"Yep." John replied. Maggie looked back at her sisters and mother and John's gaze followed hers – Maggie's two older sisters, both around the same age as John, were mumbling with their mother in rapid Spanish. One of them had her arm around the old woman, the other was sitting more straight and holding the hands of the other two in a grip that was supposed to be more calming than empathetic. Their mother – tiny and hefty with very distinctly Hispanic features and more gray in her hair than black – was fingering a sterling rosary and seemed to be choking on her own breath. John couldn't see her eyes, she was squinting so much and kept dabbing at them with a piece of Kleenex. In a way, John sort of wished that she was going in to visit his father – at the very least, she would have given his father a hug and a kiss, while John wasn't even sure he'd be able to bring himself to hold his father's gaze, let alone hand.

John was more than grateful when Maggie looked away and he could meet her gaze. He didn't even find himself minding when Maggie opened her arms and wrapped them around his shoulders in an awkward hug. He hugged back, feeling the gaze of the receptionist on him, again.

He was also infinitely grateful that Fanny had decided that she didn't want to come along to visit, today.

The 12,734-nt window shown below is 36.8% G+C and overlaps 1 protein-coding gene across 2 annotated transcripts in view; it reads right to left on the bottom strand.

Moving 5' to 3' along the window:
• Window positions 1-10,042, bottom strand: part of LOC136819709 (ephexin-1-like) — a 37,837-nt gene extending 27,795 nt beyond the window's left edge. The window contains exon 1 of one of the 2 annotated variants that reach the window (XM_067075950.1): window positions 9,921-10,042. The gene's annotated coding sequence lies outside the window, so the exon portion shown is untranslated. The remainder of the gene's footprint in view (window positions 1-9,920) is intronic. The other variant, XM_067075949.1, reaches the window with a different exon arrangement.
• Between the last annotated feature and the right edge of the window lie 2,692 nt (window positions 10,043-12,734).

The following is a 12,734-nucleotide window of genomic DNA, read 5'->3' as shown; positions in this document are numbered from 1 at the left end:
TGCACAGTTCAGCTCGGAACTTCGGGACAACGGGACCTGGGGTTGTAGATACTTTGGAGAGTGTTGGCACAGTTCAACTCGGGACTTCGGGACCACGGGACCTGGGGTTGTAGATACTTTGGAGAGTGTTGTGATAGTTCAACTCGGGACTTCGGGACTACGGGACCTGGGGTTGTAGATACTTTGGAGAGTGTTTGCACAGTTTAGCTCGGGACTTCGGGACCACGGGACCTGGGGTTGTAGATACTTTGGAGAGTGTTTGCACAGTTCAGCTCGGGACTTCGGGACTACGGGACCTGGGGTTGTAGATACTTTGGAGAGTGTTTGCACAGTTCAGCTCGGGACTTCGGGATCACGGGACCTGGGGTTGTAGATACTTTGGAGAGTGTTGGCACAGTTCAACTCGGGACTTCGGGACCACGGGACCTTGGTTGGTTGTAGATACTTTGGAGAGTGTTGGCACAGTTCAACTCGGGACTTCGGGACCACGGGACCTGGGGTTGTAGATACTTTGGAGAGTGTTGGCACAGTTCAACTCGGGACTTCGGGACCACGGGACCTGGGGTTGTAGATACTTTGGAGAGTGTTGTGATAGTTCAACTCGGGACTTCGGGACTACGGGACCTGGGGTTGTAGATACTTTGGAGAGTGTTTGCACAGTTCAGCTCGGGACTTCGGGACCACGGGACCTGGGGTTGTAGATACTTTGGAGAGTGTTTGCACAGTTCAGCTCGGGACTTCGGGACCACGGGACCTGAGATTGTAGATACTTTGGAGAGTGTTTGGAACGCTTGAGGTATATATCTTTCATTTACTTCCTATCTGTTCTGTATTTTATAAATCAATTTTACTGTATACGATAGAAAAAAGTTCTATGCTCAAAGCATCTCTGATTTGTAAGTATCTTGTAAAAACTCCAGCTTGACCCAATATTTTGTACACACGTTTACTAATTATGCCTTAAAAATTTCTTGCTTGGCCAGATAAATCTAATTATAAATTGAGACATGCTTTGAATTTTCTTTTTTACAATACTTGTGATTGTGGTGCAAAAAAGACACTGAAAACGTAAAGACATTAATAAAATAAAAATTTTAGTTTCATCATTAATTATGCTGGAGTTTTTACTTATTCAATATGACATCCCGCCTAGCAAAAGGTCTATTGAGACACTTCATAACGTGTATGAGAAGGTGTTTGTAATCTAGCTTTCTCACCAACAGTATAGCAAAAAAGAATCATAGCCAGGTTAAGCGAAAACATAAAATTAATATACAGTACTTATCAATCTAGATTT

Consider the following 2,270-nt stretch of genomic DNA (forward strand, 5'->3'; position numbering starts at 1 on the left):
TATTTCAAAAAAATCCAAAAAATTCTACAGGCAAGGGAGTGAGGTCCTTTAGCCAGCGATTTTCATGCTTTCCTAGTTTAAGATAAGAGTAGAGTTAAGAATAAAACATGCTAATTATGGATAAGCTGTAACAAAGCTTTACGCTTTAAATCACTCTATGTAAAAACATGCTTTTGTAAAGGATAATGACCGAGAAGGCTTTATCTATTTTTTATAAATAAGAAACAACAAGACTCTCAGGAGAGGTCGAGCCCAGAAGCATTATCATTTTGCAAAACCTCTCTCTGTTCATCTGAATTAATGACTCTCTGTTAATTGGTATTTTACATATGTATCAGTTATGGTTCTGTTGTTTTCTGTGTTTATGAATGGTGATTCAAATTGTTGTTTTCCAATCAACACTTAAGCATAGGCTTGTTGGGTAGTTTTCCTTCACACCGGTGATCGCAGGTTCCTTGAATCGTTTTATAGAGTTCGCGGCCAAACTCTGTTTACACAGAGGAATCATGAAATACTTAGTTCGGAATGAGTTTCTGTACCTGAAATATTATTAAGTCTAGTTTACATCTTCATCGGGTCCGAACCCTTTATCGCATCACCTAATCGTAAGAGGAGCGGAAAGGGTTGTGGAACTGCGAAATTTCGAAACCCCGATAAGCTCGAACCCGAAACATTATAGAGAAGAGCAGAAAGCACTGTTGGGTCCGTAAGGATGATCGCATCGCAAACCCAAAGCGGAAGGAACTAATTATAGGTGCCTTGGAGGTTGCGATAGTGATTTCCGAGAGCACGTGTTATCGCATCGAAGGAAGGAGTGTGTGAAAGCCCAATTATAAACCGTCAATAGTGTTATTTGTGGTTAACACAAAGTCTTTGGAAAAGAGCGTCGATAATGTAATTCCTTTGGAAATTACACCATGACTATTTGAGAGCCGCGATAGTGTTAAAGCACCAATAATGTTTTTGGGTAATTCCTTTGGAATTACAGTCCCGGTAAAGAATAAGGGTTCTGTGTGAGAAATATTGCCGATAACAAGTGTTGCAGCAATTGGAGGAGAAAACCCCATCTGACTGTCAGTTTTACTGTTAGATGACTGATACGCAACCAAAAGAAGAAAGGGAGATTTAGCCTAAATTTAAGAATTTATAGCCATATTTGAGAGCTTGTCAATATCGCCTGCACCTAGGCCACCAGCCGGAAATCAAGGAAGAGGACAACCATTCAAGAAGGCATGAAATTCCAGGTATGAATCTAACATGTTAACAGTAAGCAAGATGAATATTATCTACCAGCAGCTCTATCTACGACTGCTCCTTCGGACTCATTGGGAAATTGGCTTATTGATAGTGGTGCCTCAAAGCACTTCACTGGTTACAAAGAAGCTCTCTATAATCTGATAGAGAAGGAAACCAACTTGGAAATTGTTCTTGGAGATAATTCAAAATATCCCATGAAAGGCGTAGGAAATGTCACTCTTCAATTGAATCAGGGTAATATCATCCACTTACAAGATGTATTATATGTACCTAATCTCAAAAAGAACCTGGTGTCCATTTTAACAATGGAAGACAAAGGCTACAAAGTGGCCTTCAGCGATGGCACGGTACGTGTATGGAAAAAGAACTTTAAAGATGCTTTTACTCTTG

When Maggie let go of him, John leaned backwards and let his elbows rest on his knees. Maggie's eyes seemed much bigger, even though they were now half-closed and blinking away extra moisture.

"He's not going to be okay, is he?" She asked, quietly. John glanced back towards her sisters and mother – the sister who'd been more detached had stood up and was making her way towards them. John wondered how long it had taken them and how hard it had been to convey the news to their mother.

"...Not for long, no..." He finally admitted. Maggie looked down at the floor, one tear leaking down the side of her nose. John reached out and gave her a pat in the small of her back, "C'mon, don't slouch. Remember what Dad would say."

Maggie straightened up just as her sister came over – with the sharp look in her eyes and the minimal amount of makeup and tightly wound hairstyle that made her look older than she really was, sitting down, John felt intimidated. It also didn't hurt that this sister was dressed in a suit-material dress and low-heeled shoes and was still tall enough to be almost on eye-level with John when he was standing, and that she was wide enough... that is broad-shouldered enough that she could have probably beat him in arm-wrestling. If it weren't for the loose thread John could see dangling from the edge of the skirt, he would never have guessed that it had been bought from a local re-sell shop.

"'Lo, Nell." John inclined his head, calmly. Nell nodded back, whispering something in Spanish to Maggie and ushering her back over towards the other two.

"Afternoon, John." Nell finally said, in English and in a tone that was so perfectly neutral that it surprised even John how friendly he found it, "How's Fanny and her family?"

He'd always given Nell props for being so unfailingly civil. He didn't think he'd ever heard a cross word from her, or even a scowl – a feat made even more impressive whenever John found himself staring at her thick bushy eyebrows that naturally slanted so they looked like a frown. She was so polite that John almost wanted to resent her for being better at keeping an even temper than he.